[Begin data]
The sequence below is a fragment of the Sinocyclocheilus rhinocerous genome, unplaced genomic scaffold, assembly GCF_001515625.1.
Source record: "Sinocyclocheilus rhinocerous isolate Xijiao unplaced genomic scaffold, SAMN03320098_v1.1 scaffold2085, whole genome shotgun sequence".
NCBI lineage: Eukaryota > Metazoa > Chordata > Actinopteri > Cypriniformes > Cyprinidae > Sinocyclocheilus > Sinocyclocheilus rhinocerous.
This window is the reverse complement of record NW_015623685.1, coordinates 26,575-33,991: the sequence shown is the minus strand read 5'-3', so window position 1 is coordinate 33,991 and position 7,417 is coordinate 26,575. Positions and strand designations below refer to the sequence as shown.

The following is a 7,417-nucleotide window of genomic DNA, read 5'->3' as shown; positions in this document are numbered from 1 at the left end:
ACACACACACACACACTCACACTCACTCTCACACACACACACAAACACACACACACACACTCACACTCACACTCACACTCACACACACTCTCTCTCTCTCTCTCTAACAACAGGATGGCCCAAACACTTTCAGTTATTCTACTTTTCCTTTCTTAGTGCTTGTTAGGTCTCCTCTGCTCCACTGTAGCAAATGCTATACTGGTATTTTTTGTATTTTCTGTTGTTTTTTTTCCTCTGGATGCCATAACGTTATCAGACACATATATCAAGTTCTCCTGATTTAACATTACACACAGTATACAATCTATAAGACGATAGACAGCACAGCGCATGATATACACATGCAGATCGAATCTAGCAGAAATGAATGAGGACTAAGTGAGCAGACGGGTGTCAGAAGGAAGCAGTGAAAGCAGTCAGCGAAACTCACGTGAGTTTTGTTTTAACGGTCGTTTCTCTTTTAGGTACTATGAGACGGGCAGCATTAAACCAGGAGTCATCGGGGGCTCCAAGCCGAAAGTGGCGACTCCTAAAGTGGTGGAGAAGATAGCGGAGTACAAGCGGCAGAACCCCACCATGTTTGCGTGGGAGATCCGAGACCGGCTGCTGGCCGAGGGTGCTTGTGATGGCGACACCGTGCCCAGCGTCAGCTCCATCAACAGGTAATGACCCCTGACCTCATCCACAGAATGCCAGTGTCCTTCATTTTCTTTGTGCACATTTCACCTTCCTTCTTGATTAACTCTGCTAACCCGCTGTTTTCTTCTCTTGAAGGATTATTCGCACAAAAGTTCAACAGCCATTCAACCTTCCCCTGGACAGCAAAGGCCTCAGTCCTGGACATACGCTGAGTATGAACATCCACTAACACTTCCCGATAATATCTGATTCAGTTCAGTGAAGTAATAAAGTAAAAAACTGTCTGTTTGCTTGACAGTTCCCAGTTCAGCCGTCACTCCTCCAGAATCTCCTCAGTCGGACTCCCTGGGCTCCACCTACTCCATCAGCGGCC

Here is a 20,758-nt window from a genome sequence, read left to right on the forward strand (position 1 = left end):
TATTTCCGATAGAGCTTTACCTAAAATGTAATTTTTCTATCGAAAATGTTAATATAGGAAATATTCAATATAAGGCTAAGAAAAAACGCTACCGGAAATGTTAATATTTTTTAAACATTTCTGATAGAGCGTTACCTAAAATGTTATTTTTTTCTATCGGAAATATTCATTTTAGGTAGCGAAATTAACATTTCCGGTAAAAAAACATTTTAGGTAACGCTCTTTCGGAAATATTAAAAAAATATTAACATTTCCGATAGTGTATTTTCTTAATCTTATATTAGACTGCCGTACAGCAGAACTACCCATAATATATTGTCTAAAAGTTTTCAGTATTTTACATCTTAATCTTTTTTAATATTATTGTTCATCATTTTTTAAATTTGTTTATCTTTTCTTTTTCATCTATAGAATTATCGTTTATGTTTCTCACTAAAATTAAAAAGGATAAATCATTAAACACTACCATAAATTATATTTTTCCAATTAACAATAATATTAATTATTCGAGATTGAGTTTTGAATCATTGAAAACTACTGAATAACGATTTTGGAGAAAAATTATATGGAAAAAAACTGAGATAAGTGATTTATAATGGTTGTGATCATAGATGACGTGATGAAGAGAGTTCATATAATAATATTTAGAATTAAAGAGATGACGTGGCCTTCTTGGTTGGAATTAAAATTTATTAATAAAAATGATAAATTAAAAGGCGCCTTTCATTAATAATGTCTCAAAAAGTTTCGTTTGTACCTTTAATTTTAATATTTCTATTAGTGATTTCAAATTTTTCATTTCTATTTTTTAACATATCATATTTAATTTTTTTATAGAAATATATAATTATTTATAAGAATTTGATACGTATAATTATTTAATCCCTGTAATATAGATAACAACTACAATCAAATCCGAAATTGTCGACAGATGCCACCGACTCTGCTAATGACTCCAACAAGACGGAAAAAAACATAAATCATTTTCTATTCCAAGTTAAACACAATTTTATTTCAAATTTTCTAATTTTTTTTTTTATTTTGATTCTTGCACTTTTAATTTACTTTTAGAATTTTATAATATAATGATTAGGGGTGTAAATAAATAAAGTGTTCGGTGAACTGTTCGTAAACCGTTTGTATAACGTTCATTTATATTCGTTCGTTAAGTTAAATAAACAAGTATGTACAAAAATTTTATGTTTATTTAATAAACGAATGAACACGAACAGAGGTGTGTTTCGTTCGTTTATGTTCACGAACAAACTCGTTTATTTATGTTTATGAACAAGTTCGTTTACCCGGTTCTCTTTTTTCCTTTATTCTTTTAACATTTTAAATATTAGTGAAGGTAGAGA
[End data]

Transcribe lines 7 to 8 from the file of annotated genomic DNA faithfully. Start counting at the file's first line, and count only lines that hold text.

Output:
Here is a 20,758-nt window from a genome sequence, read left to right on the forward strand (position 1 = left end):
TATTTCCGATAGAGCTTTACCTAAAATGTAATTTTTCTATCGAAAATGTTAATATAGGAAATATTCAATATAAGGCTAAGAAAAAACGCTACCGGAAATGTTAATATTTTTTAAACATTTCTGATAGAGCGTTACCTAAAATGTTATTTTTTTCTATCGGAAATATTCATTTTAGGTAGCGAAATTAACATTTCCGGTAAAAAAACATTTTAGGTAACGCTCTTTCGGAAATATTAAAAAAATATTAACATTTCCGATAGTGTATTTTCTTAATCTTATATTAGACTGCCGTACAGCAGAACTACCCATAATATATTGTCTAAAAGTTTTCAGTATTTTACATCTTAATCTTTTTTAATATTATTGTTCATCATTTTTTAAATTTGTTTATCTTTTCTTTTTCATCTATAGAATTATCGTTTATGTTTCTCACTAAAATTAAAAAGGATAAATCATTAAACACTACCATAAATTATATTTTTCCAATTAACAATAATATTAATTATTCGAGATTGAGTTTTGAATCATTGAAAACTACTGAATAACGATTTTGGAGAAAAATTATATGGAAAAAAACTGAGATAAGTGATTTATAATGGTTGTGATCATAGATGACGTGATGAAGAGAGTTCATATAATAATATTTAGAATTAAAGAGATGACGTGGCCTTCTTGGTTGGAATTAAAATTTATTAATAAAAATGATAAATTAAAAGGCGCCTTTCATTAATAATGTCTCAAAAAGTTTCGTTTGTACCTTTAATTTTAATATTTCTATTAGTGATTTCAAATTTTTCATTTCTATTTTTTAACATATCATATTTAATTTTTTTATAGAAATATATAATTATTTATAAGAATTTGATACGTATAATTATTTAATCCCTGTAATATAGATAACAACTACAATCAAATCCGAAATTGTCGACAGATGCCACCGACTCTGCTAATGACTCCAACAAGACGGAAAAAAACATAAATCATTTTCTATTCCAAGTTAAACACAATTTTATTTCAAATTTTCTAATTTTTTTTTTTATTTTGATTCTTGCACTTTTAATTTACTTTTAGAATTTTATAATATAATGATTAGGGGTGTAAATAAATAAAGTGTTCGGTGAACTGTTCGTAAACCGTTTGTATAACGTTCATTTATATTCGTTCGTTAAGTTAAATAAACAAGTATGTACAAAAATTTTATGTTTATTTAATAAACGAATGAACACGAACAGAGGTGTGTTTCGTTCGTTTATGTTCACGAACAAACTCGTTTATTTATGTTTATGAACAAGTTCGTTTACCCGGTTCTCTTTTTTCCTTTATTCTTTTAACATTTTAAATATTAGTGAAGGTAGAGA